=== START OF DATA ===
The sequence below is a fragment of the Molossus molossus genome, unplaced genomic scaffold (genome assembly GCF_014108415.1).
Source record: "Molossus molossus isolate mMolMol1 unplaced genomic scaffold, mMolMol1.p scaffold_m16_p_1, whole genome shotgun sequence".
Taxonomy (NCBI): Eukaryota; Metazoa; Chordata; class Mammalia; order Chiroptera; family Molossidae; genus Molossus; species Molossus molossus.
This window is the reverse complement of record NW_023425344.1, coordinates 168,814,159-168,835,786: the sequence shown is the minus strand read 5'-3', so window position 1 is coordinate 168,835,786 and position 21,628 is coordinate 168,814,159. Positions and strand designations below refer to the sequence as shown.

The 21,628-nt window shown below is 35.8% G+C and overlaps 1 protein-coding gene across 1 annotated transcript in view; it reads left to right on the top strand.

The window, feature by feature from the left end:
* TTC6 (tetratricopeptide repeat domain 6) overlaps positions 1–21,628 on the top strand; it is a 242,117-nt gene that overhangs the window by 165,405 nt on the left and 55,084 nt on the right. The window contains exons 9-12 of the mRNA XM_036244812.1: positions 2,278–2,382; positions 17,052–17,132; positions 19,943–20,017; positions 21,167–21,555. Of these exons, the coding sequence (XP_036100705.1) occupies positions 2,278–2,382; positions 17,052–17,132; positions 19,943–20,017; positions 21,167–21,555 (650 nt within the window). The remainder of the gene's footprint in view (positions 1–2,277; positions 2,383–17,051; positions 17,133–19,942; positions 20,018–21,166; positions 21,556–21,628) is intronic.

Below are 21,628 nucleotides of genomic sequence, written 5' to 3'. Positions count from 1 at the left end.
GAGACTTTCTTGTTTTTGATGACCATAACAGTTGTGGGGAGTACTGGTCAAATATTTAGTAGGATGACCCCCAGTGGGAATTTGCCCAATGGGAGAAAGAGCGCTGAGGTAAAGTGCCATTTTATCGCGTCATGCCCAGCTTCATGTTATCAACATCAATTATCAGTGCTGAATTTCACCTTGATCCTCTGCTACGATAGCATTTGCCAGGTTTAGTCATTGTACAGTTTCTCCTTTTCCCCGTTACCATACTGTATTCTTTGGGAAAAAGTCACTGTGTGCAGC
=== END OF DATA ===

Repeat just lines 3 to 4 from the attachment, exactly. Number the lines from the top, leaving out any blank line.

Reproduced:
Taxonomy (NCBI): Eukaryota; Metazoa; Chordata; class Mammalia; order Chiroptera; family Molossidae; genus Molossus; species Molossus molossus.
This window is the reverse complement of record NW_023425344.1, coordinates 168,814,159-168,835,786: the sequence shown is the minus strand read 5'-3', so window position 1 is coordinate 168,835,786 and position 21,628 is coordinate 168,814,159. Positions and strand designations below refer to the sequence as shown.